Start your beginning journalism class by measuring students’ connectivity
As you welcome a new set of students this semester, hopefully you’ll be met by an excited room of media consumers and future journalists. More likely, though, you’ll be met with just as many sets of wide eyes and panicked freshmen. Learning about your students’ existing technology patterns and comfort level with social media can be a huge help as you begin.
To get beginning-level students thinking about their personal levels of connectivity, consider using this quick quiz from the Pew Research Center, which is interactive and free. Try this in class, if you have a lab with Internet access, or as a homework assignment during the first week of school.
How to use the “What Kind of Tech User Are You?” activity in your journalism classroom:
1. Consider showing a brief video clip like “Did You Know?” to catch kids’ interest or ask them to identify ways teens use technology in the way they send and receive information.
2. Provide the link to “What Kind of Tech User Are You?”
3. After the quiz, participants learn which typology group they fall into. To reflect on the result, try this:
• Based on the quiz results, what kind of tech user are you?
• Does this match or contradict what you expected? Why?
• Select one of the other typology groups from the pull-down list. Compare and contrast this group to your own.
• How does this result match with what you expect to learn and do in journalism class this year? Do you think your technology experience will help you, or do you think this will be a big area of learning and growth for you as part of the journalism class experience?
• How confident do you feel heading into journalism class in regard to technology use and online forms of journalism?
• What questions do you have so far?
4. If you’re doing a follow-up discussion in class (always a good idea, of course!) it would be fun to chart some of the data and make a class infographic so students could see their similarities and differences. If you do a quick count on some of the key questions and drop the answers into a spreadsheet, you can create a graphic using a free site like Many Eyes. (If you’re not familiar with the type of visualizations this site creates, check out this link to see an example of social network users, which ties nicely into your discussion, too.)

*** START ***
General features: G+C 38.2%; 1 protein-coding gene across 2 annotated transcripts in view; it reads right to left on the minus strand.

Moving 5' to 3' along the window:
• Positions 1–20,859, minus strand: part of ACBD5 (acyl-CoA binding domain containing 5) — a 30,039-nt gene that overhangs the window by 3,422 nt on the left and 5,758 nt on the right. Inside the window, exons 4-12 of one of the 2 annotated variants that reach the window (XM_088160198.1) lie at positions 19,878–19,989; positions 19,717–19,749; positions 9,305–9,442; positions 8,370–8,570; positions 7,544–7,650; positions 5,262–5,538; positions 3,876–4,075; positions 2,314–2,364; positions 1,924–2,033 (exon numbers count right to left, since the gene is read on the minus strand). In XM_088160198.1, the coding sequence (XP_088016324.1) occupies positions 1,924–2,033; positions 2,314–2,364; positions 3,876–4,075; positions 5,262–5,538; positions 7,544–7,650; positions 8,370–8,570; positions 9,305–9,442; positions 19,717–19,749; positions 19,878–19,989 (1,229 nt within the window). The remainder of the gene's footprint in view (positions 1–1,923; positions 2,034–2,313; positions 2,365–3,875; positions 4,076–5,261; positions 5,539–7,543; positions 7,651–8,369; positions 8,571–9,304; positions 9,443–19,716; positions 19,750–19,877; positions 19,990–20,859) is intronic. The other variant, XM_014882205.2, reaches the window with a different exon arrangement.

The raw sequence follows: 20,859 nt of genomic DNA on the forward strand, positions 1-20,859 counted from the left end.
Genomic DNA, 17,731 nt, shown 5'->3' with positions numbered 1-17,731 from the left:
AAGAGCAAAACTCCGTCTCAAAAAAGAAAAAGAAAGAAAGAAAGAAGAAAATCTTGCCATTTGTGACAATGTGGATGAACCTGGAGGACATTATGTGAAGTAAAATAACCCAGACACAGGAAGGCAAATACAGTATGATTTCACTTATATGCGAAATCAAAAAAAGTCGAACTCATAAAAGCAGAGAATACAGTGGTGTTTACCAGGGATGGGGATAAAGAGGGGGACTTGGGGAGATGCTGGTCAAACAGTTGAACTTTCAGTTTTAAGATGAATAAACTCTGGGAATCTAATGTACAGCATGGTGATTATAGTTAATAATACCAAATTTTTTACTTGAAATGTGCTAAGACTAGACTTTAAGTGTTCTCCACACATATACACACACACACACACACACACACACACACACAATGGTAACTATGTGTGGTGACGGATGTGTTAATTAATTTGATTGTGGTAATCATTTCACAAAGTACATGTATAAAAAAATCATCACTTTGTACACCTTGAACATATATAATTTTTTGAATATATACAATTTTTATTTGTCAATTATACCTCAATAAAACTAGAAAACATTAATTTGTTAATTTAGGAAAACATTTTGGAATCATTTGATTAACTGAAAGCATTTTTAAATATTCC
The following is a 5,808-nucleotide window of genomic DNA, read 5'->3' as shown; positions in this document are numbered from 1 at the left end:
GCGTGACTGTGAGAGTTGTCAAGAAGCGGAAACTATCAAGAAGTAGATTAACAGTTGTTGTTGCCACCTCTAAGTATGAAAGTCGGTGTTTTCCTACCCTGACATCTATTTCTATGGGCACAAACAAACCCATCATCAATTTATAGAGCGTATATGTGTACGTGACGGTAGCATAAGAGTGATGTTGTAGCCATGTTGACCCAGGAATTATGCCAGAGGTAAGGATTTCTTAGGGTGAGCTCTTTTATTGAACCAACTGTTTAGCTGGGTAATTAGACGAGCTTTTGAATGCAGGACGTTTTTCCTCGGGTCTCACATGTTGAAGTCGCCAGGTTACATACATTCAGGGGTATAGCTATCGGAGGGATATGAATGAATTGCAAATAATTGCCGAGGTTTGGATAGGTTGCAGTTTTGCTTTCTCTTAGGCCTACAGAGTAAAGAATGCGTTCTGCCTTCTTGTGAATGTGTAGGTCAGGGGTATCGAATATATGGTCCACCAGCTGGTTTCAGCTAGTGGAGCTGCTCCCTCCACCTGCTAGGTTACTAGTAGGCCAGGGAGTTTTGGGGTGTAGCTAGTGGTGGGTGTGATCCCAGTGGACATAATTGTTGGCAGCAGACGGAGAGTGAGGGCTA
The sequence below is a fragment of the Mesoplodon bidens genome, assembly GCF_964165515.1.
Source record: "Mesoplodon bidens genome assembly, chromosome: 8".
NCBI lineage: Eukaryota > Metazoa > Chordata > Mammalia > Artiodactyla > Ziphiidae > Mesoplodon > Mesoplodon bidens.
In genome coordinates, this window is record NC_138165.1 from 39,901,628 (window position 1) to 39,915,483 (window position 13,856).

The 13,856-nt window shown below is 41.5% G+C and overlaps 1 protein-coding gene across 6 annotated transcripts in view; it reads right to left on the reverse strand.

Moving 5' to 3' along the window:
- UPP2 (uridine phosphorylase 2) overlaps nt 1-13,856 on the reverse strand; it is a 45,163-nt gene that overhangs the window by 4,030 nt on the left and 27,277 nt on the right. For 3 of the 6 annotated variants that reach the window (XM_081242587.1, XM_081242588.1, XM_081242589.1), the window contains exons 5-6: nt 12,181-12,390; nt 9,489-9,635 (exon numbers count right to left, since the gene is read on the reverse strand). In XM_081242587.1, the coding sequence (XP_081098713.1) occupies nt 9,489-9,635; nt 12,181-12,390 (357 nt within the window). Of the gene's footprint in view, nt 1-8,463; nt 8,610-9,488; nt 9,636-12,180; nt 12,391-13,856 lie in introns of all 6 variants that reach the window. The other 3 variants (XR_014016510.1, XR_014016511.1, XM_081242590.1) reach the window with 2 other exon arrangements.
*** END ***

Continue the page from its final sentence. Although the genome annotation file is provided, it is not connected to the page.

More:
Once you learn more about your students’ patterns and comfort levels with technology, you can start planning instruction accordingly as it relates to your journalism curriculum.
3 thoughts on “Start your beginning journalism class by measuring students’ connectivity”
Great post! I am going have my students take this quiz on Monday. And I had not heard of Many Eyes, but plan to spend this weekend getting familiar.
The quiz is a great idea. But several of the questions/indicators are not worded appropriately given the choices available. For example, when asking if you need help from other to set up new technology, the answers do not make sense . . . somewhat well? not well? Please reword and it will be extremely useful.
Thanks for the feedback, Tamra. I didn’t create the quiz, so I can’t reword the answers as you’ve suggested. It might make for great discussion in class and how the quiz could be reworded to be more user-friendly.
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